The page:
The Government's initial thinking was that such notices could be served by a WRA only on firms to which it had granted a waste management licence or which had their principal place of business in its area - and if they wanted a copy of a transfer note from any other business then they would have to ask another WRA to use its power to serve a notice. WRAs argued that this would inhibit inquiries into suspected breaches of the duty of care, and the Government has relented. The circular says that any WRA may request documents relevant to a waste transfer where it suspects from knowledge of events in its area that an offence has been committed, even if the transfer took place outside its own area.
The code of practice is broadly in line with a final draft issued for consultation in September (ENDS Report 200, pp 29-30). This was a marked improvement on an earlier version, and now provides a step-by-step guide to compliance with the duty of care for all parties in the waste chain.
As previously reported, the steps which the Government now considers "reasonable" are not nearly so onerous as its initial proposals, dating back to 1986, would have been on waste producers in particular. At that time it was thinking of obliging larger producers to carry out periodic audits of their disposal sites and other demanding measures.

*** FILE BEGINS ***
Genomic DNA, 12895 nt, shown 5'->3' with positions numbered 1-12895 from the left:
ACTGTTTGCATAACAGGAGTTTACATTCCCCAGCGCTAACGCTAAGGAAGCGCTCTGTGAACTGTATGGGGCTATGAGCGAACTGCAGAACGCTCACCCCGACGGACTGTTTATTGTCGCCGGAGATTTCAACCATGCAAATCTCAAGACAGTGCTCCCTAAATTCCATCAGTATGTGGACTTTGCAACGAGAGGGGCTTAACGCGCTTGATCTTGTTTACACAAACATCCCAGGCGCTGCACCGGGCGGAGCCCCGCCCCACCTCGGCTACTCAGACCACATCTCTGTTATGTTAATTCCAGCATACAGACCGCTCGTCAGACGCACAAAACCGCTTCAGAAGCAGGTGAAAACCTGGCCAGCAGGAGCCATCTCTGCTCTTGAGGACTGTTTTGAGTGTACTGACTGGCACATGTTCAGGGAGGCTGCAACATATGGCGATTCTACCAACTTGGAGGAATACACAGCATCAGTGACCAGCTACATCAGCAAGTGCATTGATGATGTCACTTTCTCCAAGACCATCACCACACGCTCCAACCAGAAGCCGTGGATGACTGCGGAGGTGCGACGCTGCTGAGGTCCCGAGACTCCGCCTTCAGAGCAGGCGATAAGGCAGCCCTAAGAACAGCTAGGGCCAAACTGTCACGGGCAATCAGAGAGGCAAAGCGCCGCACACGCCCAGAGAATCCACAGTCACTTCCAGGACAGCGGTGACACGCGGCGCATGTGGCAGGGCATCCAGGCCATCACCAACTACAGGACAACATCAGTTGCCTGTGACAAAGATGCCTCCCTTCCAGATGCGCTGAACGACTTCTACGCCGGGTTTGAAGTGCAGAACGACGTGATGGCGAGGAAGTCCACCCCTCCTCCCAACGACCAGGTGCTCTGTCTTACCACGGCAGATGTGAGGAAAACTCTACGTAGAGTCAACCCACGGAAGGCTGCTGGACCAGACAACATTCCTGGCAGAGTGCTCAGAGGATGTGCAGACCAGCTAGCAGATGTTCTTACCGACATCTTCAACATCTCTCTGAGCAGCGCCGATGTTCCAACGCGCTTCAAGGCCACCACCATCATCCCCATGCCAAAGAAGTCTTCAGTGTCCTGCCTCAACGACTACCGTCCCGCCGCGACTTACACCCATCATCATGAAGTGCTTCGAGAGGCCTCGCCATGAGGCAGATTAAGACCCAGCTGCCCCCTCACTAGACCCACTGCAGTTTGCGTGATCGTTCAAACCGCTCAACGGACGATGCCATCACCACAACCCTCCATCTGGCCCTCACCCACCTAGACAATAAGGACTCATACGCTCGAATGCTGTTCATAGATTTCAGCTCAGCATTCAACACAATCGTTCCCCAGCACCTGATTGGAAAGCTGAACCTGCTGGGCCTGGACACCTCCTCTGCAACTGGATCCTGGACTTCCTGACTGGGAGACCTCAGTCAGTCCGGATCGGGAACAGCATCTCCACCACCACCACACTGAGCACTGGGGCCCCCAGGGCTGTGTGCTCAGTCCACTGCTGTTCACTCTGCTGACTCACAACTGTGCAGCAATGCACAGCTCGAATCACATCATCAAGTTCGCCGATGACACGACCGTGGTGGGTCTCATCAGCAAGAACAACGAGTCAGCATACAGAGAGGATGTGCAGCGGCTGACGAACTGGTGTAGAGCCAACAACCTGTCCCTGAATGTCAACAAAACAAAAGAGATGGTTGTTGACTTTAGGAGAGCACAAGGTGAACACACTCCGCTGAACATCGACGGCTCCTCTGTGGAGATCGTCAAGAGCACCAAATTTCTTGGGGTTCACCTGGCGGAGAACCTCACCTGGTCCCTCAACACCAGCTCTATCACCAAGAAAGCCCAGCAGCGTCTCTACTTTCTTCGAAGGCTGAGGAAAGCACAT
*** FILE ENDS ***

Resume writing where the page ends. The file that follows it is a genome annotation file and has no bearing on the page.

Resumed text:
The first draft of the code itself, issued in 1990, marked a comprehensive retreat from these ideas, but, as noted in September, some of the lost ground was retrieved in the final draft - and a little more has been clawed back in the finished product.
In particular, the code will now require waste holders to inspect both the registration certificate held by a waste carrier and the licence held by the disposer - and to check these again at least once a year even if there has been no apparent change of circumstances. Holders will also be required to check with a WRA whether a registration held by a carrier who they are intending to use for the first time is still valid, even if the carrier's certificate appears to be in order.